Saturday, May 3, 2008


The Real Deal; this time...

O.k. so the phony headline on the last post was a little mis-leading. You thought you were going to find out some top-secret finishing techniques I have locked away in some old turn of the century wood working encyclopedias, but no, you only got a mellow-dramatic tale of one small Block Planes journey through wood life in my shop.
I felt pretty bad after hearing from the countless readers who wanted the 'Real Truth' behind my wood finishing procedures. What follows is my advice to you; my secret finishing techniques revealed, with a detailed diagram for a unique and truly state-of-the-art Sanding Aid. I urge you to try this technique on some scrap wood first and then let yourself become comfortable with this method. I don't expect anything in return for this information but please, work safely at a pace that is comfortable for you.

Proper Wood Finishing

The first step in fine wood finishing is to go out and buy yourself the nicest Smoothing Plane you can possibly afford. Sharpen it like there's no tomorrow and take a light pass over all show surfaces of the piece in question. Make sure to overlap each pass slightly. Once this step is complete follow with a cabinet scraper, taking care to watch for tiny tear-out in the wood fibres from the last step. When you feel the heat building up in the card scraper, stop. Put it aside because I'd really hate to hear that you burnt the tips of your fingers. Now the secret weapon; the Sanding Aid that will change the way you think and work with wood. I'll include specific dimensions at the end of this post. The Sanding Block. An approximately two and a half inch squared piece of hardwood, ( I used Oak for mine ) take this small off cut and reach down onto the floor of your shop. Scoop up a handful of shavings left over from the Smoothing plane earlier. Place the pile of shavings on the work piece and compress it down with the block of hardwood. Rub vigorously around for as long as you can stand it and step back. Look at the gleam rising out of the wood grain! Incredible isn't it. I usually follow this step with an oil and varnish hand rubbed finish. Amazing eh?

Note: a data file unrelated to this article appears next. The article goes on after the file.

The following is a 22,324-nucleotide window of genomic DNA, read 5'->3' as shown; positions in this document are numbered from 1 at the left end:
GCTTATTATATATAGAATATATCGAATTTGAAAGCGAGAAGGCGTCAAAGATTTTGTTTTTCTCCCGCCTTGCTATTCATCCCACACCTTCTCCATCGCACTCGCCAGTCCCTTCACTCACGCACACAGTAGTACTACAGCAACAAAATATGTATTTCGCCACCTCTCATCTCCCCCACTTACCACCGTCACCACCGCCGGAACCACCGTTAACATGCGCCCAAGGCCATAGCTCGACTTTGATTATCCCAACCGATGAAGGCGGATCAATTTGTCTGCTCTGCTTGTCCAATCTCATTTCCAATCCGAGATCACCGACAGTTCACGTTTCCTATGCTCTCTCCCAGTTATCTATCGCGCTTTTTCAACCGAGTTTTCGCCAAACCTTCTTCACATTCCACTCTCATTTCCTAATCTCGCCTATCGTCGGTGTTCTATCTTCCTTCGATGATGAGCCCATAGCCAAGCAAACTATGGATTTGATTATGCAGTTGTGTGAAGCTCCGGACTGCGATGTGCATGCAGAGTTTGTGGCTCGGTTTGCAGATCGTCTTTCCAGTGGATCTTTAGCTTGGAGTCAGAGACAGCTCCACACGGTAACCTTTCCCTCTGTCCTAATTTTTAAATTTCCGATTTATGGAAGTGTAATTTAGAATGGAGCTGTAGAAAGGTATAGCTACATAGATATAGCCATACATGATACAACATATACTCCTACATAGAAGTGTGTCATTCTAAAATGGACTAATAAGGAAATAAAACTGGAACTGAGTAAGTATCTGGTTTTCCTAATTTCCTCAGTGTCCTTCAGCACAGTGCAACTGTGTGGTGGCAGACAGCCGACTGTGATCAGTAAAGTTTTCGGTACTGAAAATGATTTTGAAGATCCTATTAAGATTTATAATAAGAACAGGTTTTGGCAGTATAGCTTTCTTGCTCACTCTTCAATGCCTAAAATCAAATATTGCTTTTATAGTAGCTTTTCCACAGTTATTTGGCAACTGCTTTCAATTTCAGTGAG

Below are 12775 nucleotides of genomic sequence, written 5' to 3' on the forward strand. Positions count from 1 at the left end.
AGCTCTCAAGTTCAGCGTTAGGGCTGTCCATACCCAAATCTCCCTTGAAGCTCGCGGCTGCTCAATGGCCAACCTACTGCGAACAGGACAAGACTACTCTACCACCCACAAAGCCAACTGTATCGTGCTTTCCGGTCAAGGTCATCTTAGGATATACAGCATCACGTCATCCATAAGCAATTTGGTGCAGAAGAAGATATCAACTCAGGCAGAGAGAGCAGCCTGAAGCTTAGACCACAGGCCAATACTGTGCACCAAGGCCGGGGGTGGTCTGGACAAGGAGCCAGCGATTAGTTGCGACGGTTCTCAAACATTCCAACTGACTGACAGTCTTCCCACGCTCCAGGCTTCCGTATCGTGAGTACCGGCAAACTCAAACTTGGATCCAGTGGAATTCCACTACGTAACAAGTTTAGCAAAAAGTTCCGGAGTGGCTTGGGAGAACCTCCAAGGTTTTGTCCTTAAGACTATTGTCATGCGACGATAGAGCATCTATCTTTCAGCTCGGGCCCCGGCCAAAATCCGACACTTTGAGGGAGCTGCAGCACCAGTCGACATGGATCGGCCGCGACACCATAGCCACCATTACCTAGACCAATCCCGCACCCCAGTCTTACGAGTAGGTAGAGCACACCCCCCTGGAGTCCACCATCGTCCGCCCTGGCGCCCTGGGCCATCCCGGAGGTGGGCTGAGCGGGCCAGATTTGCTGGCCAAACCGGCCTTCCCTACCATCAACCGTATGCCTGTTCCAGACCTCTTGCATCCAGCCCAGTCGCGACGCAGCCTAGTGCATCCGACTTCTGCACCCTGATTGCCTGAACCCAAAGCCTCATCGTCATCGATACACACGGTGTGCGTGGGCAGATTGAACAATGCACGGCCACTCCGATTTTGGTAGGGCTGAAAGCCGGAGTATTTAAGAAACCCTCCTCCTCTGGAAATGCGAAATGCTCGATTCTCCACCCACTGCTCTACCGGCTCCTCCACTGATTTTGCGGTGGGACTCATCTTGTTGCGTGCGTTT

So the specs...about 2 1/2" squared.

Thursday, May 1, 2008



O.k. now that I've got your attention...what's up with the screws in my ECE (Primus) Block Plane.? Not a straight head or flat head, a square head er,,...a Robinson here across the border. No. It has two, sort of 'softish', poorly machined metal Phillips style screws.? Hmmm....
This really boggled my mind, which obviously doesn't have enough to worry about these days. It seemed to me that this may actually be an error. No, not the name of the kind of screw head it is, but an actual manufacturing error. I think the original design was meant to have heavier and a more universally accessable screw style on the lever cap. After all, it was manufactured by a dependable company that's has been making wooden bodied, European style hand planes for years now. Ahhh, but there lies the question; are they still 'assembled' where they're actually manufactured? This is my question and this is the story. Let me take you back a bit to tell you how I arrived at this mystery.